Women in AI: novel field, same old biases?
Nathalie Smuha, a KU Leuven researcher on the 2021 list of the 100 brilliant women in AI Ethics, explains the issues currently facing the ethical use of Artificial Intelligence.
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The Voice is the student newspaper run by internationals at KU Leuven. Between 2018 and 2022, The Voice published articles on the Veto website under the The Voice section, combined with translations of Dutch Veto articles. After 2022, the section was renamed to Veto English. Since then, the section has been operated by Veto English staff only.
by Sara Blanco
Artificial Intelligence (AI) is the field devoted to building artificial creatures which aim to supply and/or complement human performance in certain contexts. In other words, we could say that AI is a discipline which aims to build rational agents. Then, the goal is to develop systems capable of learning and making decisions. This comes with an ethical component attached to it, that needs to be taken into account. Initiatives such as the High-Level Expert Group on Artificial Intelligence by the European Commission or the Global Initiative on Ethics of Autonomous and Intelligent Systems by the IEEE are making progress in this regard.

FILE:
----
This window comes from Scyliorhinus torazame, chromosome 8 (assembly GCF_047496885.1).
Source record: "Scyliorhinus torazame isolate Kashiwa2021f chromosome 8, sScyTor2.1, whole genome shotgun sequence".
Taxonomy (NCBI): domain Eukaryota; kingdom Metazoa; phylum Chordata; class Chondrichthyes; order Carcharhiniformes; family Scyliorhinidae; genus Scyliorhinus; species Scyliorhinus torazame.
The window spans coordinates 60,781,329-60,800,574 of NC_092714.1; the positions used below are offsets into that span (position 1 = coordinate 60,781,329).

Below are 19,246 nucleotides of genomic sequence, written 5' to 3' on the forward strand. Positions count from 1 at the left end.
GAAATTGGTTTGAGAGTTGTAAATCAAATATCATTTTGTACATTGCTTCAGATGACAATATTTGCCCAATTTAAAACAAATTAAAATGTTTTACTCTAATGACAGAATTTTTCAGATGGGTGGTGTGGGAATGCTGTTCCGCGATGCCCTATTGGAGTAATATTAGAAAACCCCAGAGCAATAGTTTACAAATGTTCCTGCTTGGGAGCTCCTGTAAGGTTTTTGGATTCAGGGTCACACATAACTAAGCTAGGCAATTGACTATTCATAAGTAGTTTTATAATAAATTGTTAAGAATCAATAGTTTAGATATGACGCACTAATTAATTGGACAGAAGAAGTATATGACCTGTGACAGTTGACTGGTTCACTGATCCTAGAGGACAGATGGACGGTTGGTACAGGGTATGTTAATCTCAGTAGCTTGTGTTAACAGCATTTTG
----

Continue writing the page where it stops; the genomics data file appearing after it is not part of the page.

Ethics of AI is a wide branch of ethics which concerns a variety of topics, from human-AI relationships to which values (if any) should be encoded in the algorithms in order to develop morally responsible AI. As we have said, the goal of AI is to develop systems capable of decision making. This is already possible, since in the market we can find AIs able to provide medical diagnosis, sort CVs, decide whether to grant someone a loan or not, etc. In these examples is particularly clear how AI is entangled with society, and therefore its decisions can play a significant role in our lives. Because of this, developing ethical AI is crucial; we do not only want AI which is able to make decisions, but morally responsible decisions. This is a complicated matter, since moral responsibility is controversial even when it only concerns human agents. Incorporating new technology that we have not completely figured out yet in complicated philosophical dilemmas is challenging. However, AI is not going anywhere, and since the conundrum is unavoidable, it is urgent to shed some light on it.